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Tuesday, November 15. 2016
Annual re-post for Thanksgiving: The potato is a native American food, as American as turkey. Good for your soul. I suspect my Indian ancestors made their holiday mash with Moose or Elk milk and cream. This is my Mom's delicious Thanksgiving and Christmas recipe:
1. Boil potatoes (peeled or unpeeled - I prefer peeled) in water till they're tender (when you can stick a fork in and it comes right out).
Serve, if you must, with a side of steak, roast beef, turkey, pork chops, lamb chops, or roast chicken, and daintily drizzle a reduced jus of the meat on top of your potato piece de resistance.
Can make it the day before, and warm it up later.
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White bread and butter, topped with mashed potatoes and beef gravy was pretty good when I was a kid.
There were no seconds on roast beef in the cafeteria but I don't think anybody missed it.
May I also recommend a dash of olive oil, it gives it a certain smoothness. I prefer to use spring onions instead of chives for a litle extra bite.
The only other ingredient I'd add is to toss in a couple of garlic cloves in the water with the potatoes and mash them in. The slight hint of garlic adds depth to the flavor.
Yes, add the garlic... alternatively, you can saute the garlic in some of the butter then pour into the mashed potatoes (or as they say down here "creamed" potatoes). But also try this trick from the deep South. : ) Change the potato to red potatoes and change the sour cream to real mayonnaise and maybe less butter. Store bought mayo is fine, just not the salad dressing type. I'm not sure as to the amount... my truly Southern husband (I'm a transplant from out West) just spoons it in to taste... just like his mother and grandmother before him. Yum!
Oh, those wonderful mashed potatoes! What a mood elevator they are. When my husband would depart on another of his many lengthy trips away from home, and the house seemed dark and empty, the first night supper for me was always a mashed potato, replete with lots of butter, cream, and salt and pepper. By the time I had scarfed this down and my tummy was full, my viewpoint had stabilized enough so that I could anticipate his eventual return. Eventually.
So the mashed potato is the friend of Man. And Woman -- at least this Woman.
I prefer whole milk to sour cream and Russets to Yukon Gold (it is much harder to ruin Russet's by overcooking). If you are in a rush you can microwave the taters for ten minutes before cooking to take 20 minutes off the time. Also, DO NOT BOIL! You want to keep the taters just below boiling so it is much harder to turn them into second class mashers.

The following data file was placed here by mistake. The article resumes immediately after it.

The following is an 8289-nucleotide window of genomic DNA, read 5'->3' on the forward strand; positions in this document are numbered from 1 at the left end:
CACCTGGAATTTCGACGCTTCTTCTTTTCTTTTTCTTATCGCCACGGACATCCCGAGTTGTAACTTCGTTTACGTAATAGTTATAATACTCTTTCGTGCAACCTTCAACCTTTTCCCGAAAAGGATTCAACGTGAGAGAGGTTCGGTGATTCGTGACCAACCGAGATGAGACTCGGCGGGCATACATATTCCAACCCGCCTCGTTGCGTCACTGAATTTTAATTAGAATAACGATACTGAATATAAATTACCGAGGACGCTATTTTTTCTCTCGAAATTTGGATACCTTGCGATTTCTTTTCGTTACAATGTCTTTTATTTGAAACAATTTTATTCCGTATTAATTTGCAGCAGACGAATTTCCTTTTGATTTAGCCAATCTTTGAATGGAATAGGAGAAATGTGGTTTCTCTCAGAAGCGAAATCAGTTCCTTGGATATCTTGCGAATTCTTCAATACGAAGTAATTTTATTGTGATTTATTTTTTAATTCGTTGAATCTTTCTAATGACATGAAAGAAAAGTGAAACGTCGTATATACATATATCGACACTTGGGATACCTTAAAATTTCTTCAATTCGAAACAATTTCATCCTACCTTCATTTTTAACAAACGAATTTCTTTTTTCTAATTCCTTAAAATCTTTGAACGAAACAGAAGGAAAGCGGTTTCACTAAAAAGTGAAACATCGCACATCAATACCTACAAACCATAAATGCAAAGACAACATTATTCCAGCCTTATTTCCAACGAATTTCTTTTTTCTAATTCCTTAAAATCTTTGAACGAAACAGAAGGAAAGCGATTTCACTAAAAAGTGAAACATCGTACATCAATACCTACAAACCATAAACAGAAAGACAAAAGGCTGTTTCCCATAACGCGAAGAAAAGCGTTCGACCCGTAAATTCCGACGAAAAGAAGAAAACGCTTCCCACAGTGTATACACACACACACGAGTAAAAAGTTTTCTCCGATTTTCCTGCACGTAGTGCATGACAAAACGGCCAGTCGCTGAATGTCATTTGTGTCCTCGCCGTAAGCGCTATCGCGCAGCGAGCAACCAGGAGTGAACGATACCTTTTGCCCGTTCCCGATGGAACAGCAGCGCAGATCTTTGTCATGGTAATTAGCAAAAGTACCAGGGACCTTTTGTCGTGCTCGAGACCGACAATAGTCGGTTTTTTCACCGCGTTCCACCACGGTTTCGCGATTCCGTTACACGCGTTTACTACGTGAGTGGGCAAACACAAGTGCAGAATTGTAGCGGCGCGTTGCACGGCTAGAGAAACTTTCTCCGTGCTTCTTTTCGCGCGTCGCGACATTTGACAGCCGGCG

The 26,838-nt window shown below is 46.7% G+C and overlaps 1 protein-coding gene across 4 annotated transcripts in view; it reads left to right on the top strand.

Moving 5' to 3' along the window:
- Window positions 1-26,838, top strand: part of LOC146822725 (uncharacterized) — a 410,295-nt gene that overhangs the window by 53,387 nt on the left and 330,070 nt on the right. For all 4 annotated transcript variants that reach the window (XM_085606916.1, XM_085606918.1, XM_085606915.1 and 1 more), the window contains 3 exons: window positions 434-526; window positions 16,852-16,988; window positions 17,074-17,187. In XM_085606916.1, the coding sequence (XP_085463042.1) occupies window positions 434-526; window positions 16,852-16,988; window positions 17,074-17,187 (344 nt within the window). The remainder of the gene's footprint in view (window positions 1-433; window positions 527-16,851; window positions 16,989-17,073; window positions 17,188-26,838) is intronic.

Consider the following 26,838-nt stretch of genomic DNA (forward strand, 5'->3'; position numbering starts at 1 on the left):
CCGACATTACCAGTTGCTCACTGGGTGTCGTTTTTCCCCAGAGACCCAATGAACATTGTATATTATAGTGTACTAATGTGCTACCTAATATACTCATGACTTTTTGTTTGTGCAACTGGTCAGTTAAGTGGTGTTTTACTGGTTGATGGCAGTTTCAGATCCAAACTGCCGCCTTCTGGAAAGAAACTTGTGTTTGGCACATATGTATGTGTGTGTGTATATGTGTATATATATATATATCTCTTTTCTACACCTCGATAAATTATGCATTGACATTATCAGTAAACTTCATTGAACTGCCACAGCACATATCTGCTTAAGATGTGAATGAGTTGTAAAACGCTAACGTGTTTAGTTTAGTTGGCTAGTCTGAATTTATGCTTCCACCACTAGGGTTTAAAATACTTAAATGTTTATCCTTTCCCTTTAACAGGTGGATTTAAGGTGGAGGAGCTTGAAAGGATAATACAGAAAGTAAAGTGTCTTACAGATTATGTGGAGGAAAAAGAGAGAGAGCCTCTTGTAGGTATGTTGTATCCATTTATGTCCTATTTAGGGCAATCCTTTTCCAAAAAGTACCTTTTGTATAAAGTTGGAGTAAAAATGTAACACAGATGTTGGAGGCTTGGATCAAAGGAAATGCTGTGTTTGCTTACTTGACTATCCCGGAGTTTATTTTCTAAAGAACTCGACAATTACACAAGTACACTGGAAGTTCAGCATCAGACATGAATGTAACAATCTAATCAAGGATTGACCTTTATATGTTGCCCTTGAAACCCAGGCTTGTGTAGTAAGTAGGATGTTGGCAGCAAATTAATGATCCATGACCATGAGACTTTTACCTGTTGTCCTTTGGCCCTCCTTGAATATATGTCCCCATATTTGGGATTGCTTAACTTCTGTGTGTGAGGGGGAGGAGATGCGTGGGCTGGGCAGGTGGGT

Serve with pork and sauerkraut, natch ... and cook that kraut on low for an hour until it is soft, flavorful, and smelly.
An excellent piece, sir. In Georgia, we pronounce the term 'jus' as "drippings".
It avoids having to reference things (shudder) French, and makes a fine dip for your cornbread as well!
Mashed potatoes are the ultimate comfort food, if you ask me. I use cream and lots of butter, some salt, pepper and garlic, too. My mouth is watering.
If it isn't a king Edward then it isn't a spud worth a damn...although maris or cara will do in a pinch.
"a single lump is the shameful sign of an incompetent wife"
haha, good one.
I found a google link for "King Edward" potatoes but I still don't know quite what they are. Other than the skin looks slightly red.
Garlic? Mayo? Chives? Onions? Olive oil? "King Edward" potatoes?
YOU PEOPLE ARE AN EMBARRASSMENT TO MASHED POTATO LOVERS EVERYWHERE!!
Salt, pepper, real butter are the only acceptable additions to good mashed potatoes.
Garlic - good lord - barbarians... :>)
I remember watching that english guy on tv making the "Perfect" mashed potato, he needed a ricer and special potatos, took a lot of work and butter.
My Filipina wife made some where she mashed them with a fork (we didn't have a masher) and some butter and cream, salt and pepper. Pretty good and smooth.
Simple food isn't difficult, add what you want, it only gets tastier.